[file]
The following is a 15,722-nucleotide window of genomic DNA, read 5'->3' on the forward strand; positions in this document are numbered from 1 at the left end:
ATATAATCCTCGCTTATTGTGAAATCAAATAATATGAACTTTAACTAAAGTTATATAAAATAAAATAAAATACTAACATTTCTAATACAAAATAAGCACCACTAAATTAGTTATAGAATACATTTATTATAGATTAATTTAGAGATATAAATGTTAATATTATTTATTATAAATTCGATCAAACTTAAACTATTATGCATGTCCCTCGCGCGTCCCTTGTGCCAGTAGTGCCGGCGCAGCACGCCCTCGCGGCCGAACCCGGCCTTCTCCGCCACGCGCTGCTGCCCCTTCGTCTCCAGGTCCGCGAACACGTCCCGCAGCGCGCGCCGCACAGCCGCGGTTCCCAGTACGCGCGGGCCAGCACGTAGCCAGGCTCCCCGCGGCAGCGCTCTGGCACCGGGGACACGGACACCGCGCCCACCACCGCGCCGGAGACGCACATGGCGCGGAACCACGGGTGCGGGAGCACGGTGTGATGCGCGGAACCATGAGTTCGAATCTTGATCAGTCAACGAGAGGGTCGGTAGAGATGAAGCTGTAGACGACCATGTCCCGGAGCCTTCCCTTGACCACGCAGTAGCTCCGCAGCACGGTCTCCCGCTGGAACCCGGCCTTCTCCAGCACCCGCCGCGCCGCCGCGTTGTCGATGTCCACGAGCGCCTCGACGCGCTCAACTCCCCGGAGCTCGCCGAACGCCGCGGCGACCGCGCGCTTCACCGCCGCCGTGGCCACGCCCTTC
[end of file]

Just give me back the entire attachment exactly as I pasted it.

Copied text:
The following is a 15,722-nucleotide window of genomic DNA, read 5'->3' on the forward strand; positions in this document are numbered from 1 at the left end:
ATATAATCCTCGCTTATTGTGAAATCAAATAATATGAACTTTAACTAAAGTTATATAAAATAAAATAAAATACTAACATTTCTAATACAAAATAAGCACCACTAAATTAGTTATAGAATACATTTATTATAGATTAATTTAGAGATATAAATGTTAATATTATTTATTATAAATTCGATCAAACTTAAACTATTATGCATGTCCCTCGCGCGTCCCTTGTGCCAGTAGTGCCGGCGCAGCACGCCCTCGCGGCCGAACCCGGCCTTCTCCGCCACGCGCTGCTGCCCCTTCGTCTCCAGGTCCGCGAACACGTCCCGCAGCGCGCGCCGCACAGCCGCGGTTCCCAGTACGCGCGGGCCAGCACGTAGCCAGGCTCCCCGCGGCAGCGCTCTGGCACCGGGGACACGGACACCGCGCCCACCACCGCGCCGGAGACGCACATGGCGCGGAACCACGGGTGCGGGAGCACGGTGTGATGCGCGGAACCATGAGTTCGAATCTTGATCAGTCAACGAGAGGGTCGGTAGAGATGAAGCTGTAGACGACCATGTCCCGGAGCCTTCCCTTGACCACGCAGTAGCTCCGCAGCACGGTCTCCCGCTGGAACCCGGCCTTCTCCAGCACCCGCCGCGCCGCCGCGTTGTCGATGTCCACGAGCGCCTCGACGCGCTCAACTCCCCGGAGCTCGCCGAACGCCGCGGCGACCGCGCGCTTCACCGCCGCCGTGGCCACGCCCTTC